Birman: Everything goes on.

Malkin: Yes, everything goes on and I hope that never happens again.

Geno, is it true that if the team went past a few more rounds you would have played?

Malkin: There were plans to do that but it’s hard for me to judge right now whether I would’ve played or not because it is my health and I have to treat it very carefully. Sometimes you want to play but your health doesn’t allow it. You could go out there and do something to it; that’s why I think it’s best to wait two or three days then go out there and play 100 percent. Of course I wanted to play in the playoffs. It was a good team and we had a good chance. The guys played very well so I definitely wanted to help, but it was more wishing and dreaming than what I would really be able to do. That’s why I said yes, yes I will go out, but my knee wasn’t ready.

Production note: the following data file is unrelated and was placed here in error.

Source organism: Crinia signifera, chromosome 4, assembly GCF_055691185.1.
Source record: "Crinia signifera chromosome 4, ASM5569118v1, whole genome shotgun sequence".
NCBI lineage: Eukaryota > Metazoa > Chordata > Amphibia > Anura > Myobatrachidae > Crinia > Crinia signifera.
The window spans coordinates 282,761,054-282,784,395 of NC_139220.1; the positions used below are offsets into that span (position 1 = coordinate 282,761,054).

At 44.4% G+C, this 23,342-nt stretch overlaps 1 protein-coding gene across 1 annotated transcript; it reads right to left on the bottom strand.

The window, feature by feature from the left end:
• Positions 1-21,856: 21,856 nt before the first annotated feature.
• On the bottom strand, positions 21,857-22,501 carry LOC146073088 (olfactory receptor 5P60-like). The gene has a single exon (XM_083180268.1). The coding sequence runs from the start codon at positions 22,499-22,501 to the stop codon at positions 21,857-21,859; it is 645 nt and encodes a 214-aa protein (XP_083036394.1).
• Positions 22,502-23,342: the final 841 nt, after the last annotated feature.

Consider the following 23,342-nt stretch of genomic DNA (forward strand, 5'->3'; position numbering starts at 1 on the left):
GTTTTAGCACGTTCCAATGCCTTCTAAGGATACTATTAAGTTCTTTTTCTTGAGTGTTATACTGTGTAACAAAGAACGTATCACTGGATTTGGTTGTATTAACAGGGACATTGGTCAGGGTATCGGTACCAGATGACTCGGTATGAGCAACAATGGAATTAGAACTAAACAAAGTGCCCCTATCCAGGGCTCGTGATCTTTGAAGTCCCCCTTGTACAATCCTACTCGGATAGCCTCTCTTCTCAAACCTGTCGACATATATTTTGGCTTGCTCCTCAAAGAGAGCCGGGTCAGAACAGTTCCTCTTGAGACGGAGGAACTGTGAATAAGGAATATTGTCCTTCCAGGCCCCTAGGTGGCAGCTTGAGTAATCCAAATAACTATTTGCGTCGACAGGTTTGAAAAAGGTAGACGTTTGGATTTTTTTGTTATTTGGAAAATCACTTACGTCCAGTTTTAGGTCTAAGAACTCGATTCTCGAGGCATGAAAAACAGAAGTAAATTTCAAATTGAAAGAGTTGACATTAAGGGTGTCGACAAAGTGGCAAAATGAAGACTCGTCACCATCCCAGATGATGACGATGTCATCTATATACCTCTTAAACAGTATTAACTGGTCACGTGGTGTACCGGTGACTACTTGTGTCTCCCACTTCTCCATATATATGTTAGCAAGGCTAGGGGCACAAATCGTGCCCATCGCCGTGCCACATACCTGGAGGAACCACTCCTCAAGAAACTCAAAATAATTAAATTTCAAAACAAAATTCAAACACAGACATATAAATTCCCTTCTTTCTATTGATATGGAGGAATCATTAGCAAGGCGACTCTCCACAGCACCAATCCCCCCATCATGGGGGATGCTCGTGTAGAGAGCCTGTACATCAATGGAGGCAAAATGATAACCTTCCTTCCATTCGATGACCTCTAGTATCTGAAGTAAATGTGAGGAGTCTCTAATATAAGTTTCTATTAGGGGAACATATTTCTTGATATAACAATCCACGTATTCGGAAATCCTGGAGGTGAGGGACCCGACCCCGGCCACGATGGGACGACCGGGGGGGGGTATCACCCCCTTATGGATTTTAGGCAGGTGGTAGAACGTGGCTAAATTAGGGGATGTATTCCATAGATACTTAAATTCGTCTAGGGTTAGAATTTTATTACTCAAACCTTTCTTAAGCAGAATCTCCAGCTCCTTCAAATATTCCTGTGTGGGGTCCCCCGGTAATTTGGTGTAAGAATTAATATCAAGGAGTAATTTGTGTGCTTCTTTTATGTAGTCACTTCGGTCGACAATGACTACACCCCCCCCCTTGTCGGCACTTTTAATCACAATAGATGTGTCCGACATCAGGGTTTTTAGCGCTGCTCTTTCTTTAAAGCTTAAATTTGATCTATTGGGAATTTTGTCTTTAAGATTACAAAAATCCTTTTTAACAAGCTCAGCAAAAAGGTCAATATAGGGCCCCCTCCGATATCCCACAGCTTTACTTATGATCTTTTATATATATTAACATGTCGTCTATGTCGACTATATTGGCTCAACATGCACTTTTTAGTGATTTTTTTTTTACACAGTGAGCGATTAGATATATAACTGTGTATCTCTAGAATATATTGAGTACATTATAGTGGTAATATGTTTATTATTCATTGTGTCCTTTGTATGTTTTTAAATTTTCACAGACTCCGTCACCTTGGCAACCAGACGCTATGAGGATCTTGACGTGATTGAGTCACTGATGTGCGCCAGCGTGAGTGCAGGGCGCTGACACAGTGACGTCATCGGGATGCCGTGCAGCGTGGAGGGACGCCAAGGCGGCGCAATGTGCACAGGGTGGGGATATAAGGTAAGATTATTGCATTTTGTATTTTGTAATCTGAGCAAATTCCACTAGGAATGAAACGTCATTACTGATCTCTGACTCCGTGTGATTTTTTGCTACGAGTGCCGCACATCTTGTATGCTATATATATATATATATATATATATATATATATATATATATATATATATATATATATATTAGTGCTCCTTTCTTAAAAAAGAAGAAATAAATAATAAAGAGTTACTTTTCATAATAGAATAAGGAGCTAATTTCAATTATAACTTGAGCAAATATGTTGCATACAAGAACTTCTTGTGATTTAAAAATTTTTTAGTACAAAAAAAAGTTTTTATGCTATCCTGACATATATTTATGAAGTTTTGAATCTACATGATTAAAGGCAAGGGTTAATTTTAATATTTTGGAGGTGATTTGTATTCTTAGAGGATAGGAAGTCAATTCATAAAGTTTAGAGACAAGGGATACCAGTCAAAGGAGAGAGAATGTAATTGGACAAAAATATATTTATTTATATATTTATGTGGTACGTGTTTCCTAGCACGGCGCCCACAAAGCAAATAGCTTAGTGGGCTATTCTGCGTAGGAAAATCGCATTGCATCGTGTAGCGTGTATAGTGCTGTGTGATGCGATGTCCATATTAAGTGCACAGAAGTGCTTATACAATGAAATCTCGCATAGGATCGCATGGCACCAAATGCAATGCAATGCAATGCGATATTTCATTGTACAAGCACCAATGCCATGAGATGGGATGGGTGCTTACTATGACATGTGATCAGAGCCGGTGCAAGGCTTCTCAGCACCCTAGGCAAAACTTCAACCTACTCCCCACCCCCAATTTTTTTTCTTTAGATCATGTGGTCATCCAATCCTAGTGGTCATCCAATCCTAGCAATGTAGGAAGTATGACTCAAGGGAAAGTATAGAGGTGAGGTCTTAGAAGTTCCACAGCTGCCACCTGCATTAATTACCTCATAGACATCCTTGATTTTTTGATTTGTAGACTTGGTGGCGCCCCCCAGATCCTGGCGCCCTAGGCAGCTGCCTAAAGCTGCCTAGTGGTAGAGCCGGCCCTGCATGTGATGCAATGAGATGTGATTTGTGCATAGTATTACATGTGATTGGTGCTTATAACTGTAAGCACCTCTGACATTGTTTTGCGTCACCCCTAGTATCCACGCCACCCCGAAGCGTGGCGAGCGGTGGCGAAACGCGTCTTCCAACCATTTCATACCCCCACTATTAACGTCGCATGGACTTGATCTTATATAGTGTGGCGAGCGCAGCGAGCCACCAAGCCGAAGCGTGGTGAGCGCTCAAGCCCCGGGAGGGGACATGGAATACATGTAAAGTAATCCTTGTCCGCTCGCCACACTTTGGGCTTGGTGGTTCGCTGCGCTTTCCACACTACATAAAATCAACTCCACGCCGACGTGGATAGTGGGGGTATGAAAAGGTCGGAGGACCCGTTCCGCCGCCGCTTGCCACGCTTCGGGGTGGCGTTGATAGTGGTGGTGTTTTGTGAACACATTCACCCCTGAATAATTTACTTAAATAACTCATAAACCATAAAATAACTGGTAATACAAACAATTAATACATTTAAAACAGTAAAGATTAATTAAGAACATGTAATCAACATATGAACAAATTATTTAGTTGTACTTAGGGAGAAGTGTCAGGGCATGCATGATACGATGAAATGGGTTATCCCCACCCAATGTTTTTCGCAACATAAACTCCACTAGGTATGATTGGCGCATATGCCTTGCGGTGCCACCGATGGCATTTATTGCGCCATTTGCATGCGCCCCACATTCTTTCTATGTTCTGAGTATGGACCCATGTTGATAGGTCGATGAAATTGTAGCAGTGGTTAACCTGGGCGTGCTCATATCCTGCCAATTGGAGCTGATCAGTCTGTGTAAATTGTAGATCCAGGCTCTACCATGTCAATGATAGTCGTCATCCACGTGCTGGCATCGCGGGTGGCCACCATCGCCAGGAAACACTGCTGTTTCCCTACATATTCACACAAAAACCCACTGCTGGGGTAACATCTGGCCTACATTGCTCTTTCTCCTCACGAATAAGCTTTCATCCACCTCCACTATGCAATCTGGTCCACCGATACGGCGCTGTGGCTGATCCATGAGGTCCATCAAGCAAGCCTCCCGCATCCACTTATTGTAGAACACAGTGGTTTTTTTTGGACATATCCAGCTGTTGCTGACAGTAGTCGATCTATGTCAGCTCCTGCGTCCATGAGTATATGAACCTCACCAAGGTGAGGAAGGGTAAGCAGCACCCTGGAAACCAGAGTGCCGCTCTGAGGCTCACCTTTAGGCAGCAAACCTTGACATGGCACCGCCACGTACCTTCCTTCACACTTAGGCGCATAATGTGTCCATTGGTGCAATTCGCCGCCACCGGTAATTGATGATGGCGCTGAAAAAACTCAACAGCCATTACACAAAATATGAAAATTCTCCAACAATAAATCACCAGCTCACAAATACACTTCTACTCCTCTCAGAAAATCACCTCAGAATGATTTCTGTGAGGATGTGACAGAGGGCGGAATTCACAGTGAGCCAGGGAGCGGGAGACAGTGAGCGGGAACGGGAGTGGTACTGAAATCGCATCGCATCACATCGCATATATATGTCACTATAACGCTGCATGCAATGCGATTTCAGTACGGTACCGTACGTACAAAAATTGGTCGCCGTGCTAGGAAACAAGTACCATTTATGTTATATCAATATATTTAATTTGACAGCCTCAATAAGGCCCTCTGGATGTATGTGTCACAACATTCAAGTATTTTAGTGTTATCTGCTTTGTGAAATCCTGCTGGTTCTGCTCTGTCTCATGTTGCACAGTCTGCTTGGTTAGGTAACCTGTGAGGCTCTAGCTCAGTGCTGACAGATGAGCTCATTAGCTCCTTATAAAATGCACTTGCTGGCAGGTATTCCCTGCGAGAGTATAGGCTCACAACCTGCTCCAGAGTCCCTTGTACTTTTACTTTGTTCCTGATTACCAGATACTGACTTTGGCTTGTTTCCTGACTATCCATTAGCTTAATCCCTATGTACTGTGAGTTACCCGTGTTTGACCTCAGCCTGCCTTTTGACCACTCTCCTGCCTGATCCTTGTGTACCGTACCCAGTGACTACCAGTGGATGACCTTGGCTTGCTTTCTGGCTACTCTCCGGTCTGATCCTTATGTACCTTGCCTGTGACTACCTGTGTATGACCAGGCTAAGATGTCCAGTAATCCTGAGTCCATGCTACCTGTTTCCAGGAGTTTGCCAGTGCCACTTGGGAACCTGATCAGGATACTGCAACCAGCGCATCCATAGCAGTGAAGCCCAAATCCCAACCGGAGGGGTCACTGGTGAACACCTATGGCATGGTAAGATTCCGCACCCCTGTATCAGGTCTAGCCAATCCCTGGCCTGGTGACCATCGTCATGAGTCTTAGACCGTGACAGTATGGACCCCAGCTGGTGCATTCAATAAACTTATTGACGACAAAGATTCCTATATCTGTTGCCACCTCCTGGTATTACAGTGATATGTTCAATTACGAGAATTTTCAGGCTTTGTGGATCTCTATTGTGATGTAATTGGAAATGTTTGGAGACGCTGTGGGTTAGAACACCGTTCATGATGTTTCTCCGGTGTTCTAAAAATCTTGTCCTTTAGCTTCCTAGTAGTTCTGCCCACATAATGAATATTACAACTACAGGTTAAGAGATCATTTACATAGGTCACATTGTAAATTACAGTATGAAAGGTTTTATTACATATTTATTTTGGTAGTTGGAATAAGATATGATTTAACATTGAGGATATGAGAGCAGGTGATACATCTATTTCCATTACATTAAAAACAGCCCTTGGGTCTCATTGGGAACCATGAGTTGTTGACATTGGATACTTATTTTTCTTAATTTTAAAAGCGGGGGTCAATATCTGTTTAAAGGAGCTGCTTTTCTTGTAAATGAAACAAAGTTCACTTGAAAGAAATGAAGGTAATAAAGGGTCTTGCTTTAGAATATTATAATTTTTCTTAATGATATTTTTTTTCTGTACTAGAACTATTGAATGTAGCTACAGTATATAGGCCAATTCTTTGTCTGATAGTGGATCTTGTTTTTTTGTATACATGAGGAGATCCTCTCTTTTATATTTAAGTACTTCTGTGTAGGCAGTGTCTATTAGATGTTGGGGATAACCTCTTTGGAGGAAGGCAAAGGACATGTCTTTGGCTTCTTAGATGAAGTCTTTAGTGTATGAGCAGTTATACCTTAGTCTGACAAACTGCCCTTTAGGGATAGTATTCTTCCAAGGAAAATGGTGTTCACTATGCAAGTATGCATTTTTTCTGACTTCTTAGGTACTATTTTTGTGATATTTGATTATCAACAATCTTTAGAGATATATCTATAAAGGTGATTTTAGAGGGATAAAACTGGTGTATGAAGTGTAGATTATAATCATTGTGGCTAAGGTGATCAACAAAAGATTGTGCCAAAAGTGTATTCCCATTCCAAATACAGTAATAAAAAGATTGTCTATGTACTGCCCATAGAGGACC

Geno, are you surprised by how far Tampa Bay went and how well they played, especially considering the fact that they won the series without you, without (Matt) Cooke and without Sidney?

Malkin: This topic is interesting in hockey and NHL that the team that is the least favorite to win goes on, does well, goes past the first and second round and goes to the conference finals. In the NHL any team can be a big surprise; that’s why you have to work hard every game and Tampa proved that.

Birman: What are your plans for this season, how are you planning for the 2011-2012 season and what are you really going for this year? You already have a Stanley Cup and a playoff MVP award. Do you still want to get more?